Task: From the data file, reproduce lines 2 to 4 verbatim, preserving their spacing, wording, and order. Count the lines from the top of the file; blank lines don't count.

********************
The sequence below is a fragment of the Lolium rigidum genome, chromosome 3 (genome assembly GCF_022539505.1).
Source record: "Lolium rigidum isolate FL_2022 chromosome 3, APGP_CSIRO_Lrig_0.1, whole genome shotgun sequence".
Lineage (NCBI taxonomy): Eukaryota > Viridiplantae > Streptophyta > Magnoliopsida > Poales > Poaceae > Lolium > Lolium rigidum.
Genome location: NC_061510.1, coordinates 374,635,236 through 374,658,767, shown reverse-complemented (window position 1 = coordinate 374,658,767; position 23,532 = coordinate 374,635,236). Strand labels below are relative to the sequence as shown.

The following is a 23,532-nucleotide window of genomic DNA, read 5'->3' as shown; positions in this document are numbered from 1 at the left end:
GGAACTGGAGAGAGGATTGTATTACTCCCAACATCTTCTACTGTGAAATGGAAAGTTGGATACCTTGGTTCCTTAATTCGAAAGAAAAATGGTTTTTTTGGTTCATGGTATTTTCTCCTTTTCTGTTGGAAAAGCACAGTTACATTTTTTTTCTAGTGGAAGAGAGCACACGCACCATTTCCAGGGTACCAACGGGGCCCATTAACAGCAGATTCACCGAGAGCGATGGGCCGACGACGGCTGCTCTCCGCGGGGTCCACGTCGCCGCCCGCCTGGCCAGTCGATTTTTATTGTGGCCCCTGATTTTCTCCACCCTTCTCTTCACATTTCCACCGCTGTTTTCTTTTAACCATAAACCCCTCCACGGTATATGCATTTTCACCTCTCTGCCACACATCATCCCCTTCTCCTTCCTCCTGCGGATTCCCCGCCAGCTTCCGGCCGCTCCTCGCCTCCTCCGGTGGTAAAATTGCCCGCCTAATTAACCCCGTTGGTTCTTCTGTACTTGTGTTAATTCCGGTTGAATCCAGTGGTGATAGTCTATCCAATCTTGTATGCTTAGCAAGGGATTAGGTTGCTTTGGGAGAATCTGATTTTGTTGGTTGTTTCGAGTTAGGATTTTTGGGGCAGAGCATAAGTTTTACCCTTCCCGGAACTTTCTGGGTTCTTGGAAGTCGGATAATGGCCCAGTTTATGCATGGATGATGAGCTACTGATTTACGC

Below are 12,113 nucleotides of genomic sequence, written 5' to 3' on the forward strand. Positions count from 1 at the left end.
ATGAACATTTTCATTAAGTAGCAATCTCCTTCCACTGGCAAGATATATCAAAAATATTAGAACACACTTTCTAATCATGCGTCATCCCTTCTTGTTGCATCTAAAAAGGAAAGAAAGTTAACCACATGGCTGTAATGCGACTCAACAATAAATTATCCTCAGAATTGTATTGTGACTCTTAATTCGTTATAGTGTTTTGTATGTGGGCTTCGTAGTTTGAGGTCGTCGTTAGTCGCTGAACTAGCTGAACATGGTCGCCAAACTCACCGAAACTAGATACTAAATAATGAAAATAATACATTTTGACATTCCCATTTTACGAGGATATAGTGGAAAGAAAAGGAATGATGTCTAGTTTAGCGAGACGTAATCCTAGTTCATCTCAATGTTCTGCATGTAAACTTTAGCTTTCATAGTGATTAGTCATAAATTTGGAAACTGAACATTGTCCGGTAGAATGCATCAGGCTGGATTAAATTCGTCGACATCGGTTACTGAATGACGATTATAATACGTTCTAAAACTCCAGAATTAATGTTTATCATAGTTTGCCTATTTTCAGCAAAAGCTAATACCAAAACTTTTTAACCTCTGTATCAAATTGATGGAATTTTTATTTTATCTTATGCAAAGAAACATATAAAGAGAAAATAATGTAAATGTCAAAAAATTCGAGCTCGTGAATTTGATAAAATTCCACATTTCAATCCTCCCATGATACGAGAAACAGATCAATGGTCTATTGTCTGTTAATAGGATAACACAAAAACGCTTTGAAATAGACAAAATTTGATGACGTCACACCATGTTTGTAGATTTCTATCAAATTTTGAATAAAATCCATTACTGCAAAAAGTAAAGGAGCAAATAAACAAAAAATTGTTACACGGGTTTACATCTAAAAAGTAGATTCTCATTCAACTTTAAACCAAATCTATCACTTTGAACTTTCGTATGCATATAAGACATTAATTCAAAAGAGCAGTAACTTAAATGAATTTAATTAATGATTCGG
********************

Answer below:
Source record: "Lolium rigidum isolate FL_2022 chromosome 3, APGP_CSIRO_Lrig_0.1, whole genome shotgun sequence".
Lineage (NCBI taxonomy): Eukaryota > Viridiplantae > Streptophyta > Magnoliopsida > Poales > Poaceae > Lolium > Lolium rigidum.
Genome location: NC_061510.1, coordinates 374,635,236 through 374,658,767, shown reverse-complemented (window position 1 = coordinate 374,658,767; position 23,532 = coordinate 374,635,236). Strand labels below are relative to the sequence as shown.